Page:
How Broadway’s set-making guru is tackling the comeback — from mold in stage fog to costumes that don’t fit anymore

How Broadway’s set-making guru is tackling the comeback — from mold in stage fog to costumes that don’t fit anymore

10/23/2021 7:52:00 AM

How Broadway’s set-making guru is tackling the comeback — from mold in stage fog to costumes that don’t fit anymore

As show openings pile up, there’s a flurry of deadline, behind-the-scenes work for Neil A. Mazzella’s Hudson Scenic Studio.

AdvertisementStory continues below advertisementTagging along with Ellis provided a true nuts-and-bolts portrait of backstage life in the theater, because he’s in charge of the nuts and bolts. And loving this world is a requirement to be in Mazzella’s employ.

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“If you want to be with me, you have to be a theater person,” said Mazzella, a Yale Drama School grad so well thought of that he has just been awarded the Yale Medal, the highest honor bestowed by the university’s alumni association. “You have to be engaged.”

A truism of the physical world plays out in all the nooks and crannies of a theater: Things fall apart. The natural deterioration of machinery and material in a playhouse in which upkeep had basically ceased leads to damaged wiring and moth holes in costumes, among other problems. headtopics.com

Story continues below advertisement“We had to schedule dry-cleaning like we never had to before,” Mazzella said. Leaks have been discovered in some theaters; issues peculiar to putting on a show have cropped up in others.Advertisement“In the fog system of ‘Hadestown,’ we found mold,” Mazzella said, in the “Hey, no biggie” tone of a guy who has troubleshot everything. “We had to change all the hosing.”

Some Broadway houses are more than a century old, but all of them, regardless of age, are workplaces, and making the environment hazard free for actors and stagehands is a topmost concern. At the Belasco, Ellis led a tour into the belly of the theater, a cavernous basement used by the actors as a green room but known more legendarily as the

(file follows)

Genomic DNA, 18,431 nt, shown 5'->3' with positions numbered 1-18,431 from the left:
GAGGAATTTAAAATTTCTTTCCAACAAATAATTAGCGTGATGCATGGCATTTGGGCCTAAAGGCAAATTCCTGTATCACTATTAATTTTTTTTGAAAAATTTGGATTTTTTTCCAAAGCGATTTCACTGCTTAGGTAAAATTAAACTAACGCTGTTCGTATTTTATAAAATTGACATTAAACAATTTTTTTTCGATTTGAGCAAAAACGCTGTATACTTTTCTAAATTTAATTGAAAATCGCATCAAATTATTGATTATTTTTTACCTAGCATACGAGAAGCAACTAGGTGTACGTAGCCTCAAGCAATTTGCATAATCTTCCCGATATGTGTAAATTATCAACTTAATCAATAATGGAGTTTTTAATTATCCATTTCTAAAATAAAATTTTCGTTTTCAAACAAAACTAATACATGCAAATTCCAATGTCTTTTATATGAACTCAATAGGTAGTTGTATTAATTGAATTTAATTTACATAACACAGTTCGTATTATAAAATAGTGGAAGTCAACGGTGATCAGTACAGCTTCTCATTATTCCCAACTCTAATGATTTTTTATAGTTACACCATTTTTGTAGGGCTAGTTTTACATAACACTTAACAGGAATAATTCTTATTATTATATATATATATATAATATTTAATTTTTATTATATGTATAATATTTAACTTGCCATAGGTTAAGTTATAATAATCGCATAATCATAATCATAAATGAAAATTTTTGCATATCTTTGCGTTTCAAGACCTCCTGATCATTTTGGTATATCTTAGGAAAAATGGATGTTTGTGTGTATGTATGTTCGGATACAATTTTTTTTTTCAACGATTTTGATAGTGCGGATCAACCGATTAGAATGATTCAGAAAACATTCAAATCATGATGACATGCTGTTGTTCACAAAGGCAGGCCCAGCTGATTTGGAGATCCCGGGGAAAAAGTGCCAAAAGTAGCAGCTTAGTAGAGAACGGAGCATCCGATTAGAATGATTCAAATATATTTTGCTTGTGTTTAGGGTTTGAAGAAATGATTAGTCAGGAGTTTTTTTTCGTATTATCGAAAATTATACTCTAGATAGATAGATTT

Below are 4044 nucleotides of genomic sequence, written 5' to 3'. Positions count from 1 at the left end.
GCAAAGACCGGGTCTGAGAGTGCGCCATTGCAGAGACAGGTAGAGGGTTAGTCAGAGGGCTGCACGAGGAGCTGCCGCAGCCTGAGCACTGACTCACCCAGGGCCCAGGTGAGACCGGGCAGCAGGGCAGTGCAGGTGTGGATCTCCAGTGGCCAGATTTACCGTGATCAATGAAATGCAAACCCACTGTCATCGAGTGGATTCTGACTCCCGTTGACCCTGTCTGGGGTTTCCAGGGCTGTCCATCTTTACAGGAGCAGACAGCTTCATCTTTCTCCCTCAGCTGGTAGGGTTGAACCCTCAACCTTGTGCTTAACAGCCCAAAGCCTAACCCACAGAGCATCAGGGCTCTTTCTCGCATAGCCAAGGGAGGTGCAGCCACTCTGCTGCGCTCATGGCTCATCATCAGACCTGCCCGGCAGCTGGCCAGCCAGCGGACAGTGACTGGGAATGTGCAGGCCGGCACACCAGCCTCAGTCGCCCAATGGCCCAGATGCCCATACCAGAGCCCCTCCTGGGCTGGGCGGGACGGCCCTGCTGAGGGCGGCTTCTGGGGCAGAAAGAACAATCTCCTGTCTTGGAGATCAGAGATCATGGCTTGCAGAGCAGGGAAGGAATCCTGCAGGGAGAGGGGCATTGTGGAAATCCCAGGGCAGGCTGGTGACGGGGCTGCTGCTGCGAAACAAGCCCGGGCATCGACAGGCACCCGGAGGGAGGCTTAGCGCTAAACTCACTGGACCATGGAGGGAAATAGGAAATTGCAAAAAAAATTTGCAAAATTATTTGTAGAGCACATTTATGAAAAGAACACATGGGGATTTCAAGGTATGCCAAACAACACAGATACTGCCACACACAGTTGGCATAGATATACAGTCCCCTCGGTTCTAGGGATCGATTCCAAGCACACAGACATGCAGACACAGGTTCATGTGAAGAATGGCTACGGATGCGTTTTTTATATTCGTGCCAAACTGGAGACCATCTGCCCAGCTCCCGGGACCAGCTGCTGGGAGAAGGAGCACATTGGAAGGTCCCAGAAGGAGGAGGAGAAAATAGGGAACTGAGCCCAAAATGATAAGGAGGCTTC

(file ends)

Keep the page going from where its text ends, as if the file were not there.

“Elephant Room.”Ellis explained where that name came from: Once upon a time, magician Harry Houdini performed an illusion with a real elephant that required it to “disappear” by being lowered through a trap door in the stage and into the basement below.

The elephant is long gone, but the job of maintaining a healthily operating backstage is forever. “The cast wants to know what we’ve done to make it safe,” Mazzella said. “That means cleaning it and keeping it clean top to bottom.”At the St. James Theatre, where “American Utopia,” the David Byrne theatrical concert, has reopened, the ongoing upkeep issue is more exotic. The set consists of hundreds of metal chains hanging 27 feet high around three quarters of the stage. On a recent morning, Mazzella greeted stagehand Timmy McDonough, who was brandishing a garden rake to comb out kinks in the chains. It seemed a painstaking task. headtopics.com

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AdvertisementStory continues below advertisement“They break off all the time,” McDonough said. “It’s a lot of chains, but it has to look perfect.”So it goes in this season of renewal, of touching up scenery and replacing casters on turntables. Mazzella made a stop at the Stephen Sondheim Theatre on West 43rd Street to see how work was progressing on “Mrs. Doubtfire.” One of the few new musicals this fall, it was just getting on its feet in March 2020, when the pandemic brought down the curtain. Its second life began with a preview on Oct. 21. But before that, an order had come in to Hudson to redo one of the sets. So he had a crew of painters and carpenters onstage, adding what he said was “more detail in than your own apartment.”

With so much riding on completing all these jobs, one might think the head of Hudson would be a nervous wreck. But this is one chill maestro of the hoists and winches.AdvertisementStory continues below advertisement“I don’t believe in stress,” Mazzella said.

“I don’t go with the highs. I don’t go with the lows. I have been there for ‘Hamilton’ and for ‘Moose Murders,’ ” he added, referring to one famous hit and one infamous flop. “You just have to stay balanced.” Read more: The Washington Post »

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